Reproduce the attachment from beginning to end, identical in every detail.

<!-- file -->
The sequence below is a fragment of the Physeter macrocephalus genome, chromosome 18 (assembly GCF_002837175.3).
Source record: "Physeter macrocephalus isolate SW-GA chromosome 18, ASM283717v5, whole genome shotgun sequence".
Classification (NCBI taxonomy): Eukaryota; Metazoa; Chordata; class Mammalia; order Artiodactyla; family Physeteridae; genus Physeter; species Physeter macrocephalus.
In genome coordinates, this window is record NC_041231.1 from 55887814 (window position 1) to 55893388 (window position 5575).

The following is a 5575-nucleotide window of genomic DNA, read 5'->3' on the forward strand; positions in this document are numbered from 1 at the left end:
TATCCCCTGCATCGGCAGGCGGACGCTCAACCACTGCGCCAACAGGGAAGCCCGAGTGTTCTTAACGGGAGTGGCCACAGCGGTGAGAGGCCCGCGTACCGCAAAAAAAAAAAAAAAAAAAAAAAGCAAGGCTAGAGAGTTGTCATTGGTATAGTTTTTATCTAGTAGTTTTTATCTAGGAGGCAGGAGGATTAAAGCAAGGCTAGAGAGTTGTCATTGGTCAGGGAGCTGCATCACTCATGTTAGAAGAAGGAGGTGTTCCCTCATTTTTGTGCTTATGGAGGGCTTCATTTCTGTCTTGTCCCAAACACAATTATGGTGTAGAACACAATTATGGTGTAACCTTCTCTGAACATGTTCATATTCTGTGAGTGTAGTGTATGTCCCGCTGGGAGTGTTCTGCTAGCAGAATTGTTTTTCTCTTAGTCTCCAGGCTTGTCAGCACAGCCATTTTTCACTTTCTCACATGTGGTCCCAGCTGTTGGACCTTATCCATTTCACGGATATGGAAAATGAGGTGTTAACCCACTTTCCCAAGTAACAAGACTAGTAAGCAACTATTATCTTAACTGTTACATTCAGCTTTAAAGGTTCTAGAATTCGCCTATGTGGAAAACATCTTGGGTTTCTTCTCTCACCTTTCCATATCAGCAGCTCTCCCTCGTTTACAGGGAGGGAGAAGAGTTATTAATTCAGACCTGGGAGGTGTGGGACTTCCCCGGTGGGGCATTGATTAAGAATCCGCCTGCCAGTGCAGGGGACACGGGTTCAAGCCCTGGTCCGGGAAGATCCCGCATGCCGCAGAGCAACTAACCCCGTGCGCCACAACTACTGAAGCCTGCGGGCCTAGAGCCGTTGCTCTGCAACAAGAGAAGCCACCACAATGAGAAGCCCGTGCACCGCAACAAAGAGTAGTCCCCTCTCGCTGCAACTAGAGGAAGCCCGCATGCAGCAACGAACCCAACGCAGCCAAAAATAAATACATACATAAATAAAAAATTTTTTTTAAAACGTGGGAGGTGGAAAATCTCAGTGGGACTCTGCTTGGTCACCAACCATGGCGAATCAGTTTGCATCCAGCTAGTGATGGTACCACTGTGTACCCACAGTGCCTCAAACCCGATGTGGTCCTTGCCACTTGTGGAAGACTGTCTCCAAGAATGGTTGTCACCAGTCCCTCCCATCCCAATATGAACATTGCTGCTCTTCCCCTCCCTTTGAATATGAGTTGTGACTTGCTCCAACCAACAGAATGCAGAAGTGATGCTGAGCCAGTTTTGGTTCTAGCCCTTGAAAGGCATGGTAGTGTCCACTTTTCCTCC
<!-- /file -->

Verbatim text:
The sequence below is a fragment of the Physeter macrocephalus genome, chromosome 18 (assembly GCF_002837175.3).
Source record: "Physeter macrocephalus isolate SW-GA chromosome 18, ASM283717v5, whole genome shotgun sequence".
Classification (NCBI taxonomy): Eukaryota; Metazoa; Chordata; class Mammalia; order Artiodactyla; family Physeteridae; genus Physeter; species Physeter macrocephalus.
In genome coordinates, this window is record NC_041231.1 from 55887814 (window position 1) to 55893388 (window position 5575).

The following is a 5575-nucleotide window of genomic DNA, read 5'->3' on the forward strand; positions in this document are numbered from 1 at the left end:
TATCCCCTGCATCGGCAGGCGGACGCTCAACCACTGCGCCAACAGGGAAGCCCGAGTGTTCTTAACGGGAGTGGCCACAGCGGTGAGAGGCCCGCGTACCGCAAAAAAAAAAAAAAAAAAAAAAAGCAAGGCTAGAGAGTTGTCATTGGTATAGTTTTTATCTAGTAGTTTTTATCTAGGAGGCAGGAGGATTAAAGCAAGGCTAGAGAGTTGTCATTGGTCAGGGAGCTGCATCACTCATGTTAGAAGAAGGAGGTGTTCCCTCATTTTTGTGCTTATGGAGGGCTTCATTTCTGTCTTGTCCCAAACACAATTATGGTGTAGAACACAATTATGGTGTAACCTTCTCTGAACATGTTCATATTCTGTGAGTGTAGTGTATGTCCCGCTGGGAGTGTTCTGCTAGCAGAATTGTTTTTCTCTTAGTCTCCAGGCTTGTCAGCACAGCCATTTTTCACTTTCTCACATGTGGTCCCAGCTGTTGGACCTTATCCATTTCACGGATATGGAAAATGAGGTGTTAACCCACTTTCCCAAGTAACAAGACTAGTAAGCAACTATTATCTTAACTGTTACATTCAGCTTTAAAGGTTCTAGAATTCGCCTATGTGGAAAACATCTTGGGTTTCTTCTCTCACCTTTCCATATCAGCAGCTCTCCCTCGTTTACAGGGAGGGAGAAGAGTTATTAATTCAGACCTGGGAGGTGTGGGACTTCCCCGGTGGGGCATTGATTAAGAATCCGCCTGCCAGTGCAGGGGACACGGGTTCAAGCCCTGGTCCGGGAAGATCCCGCATGCCGCAGAGCAACTAACCCCGTGCGCCACAACTACTGAAGCCTGCGGGCCTAGAGCCGTTGCTCTGCAACAAGAGAAGCCACCACAATGAGAAGCCCGTGCACCGCAACAAAGAGTAGTCCCCTCTCGCTGCAACTAGAGGAAGCCCGCATGCAGCAACGAACCCAACGCAGCCAAAAATAAATACATACATAAATAAAAAATTTTTTTTAAAACGTGGGAGGTGGAAAATCTCAGTGGGACTCTGCTTGGTCACCAACCATGGCGAATCAGTTTGCATCCAGCTAGTGATGGTACCACTGTGTACCCACAGTGCCTCAAACCCGATGTGGTCCTTGCCACTTGTGGAAGACTGTCTCCAAGAATGGTTGTCACCAGTCCCTCCCATCCCAATATGAACATTGCTGCTCTTCCCCTCCCTTTGAATATGAGTTGTGACTTGCTCCAACCAACAGAATGCAGAAGTGATGCTGAGCCAGTTTTGGTTCTAGCCCTTGAAAGGCATGGTAGTGTCCACTTTTCCTCC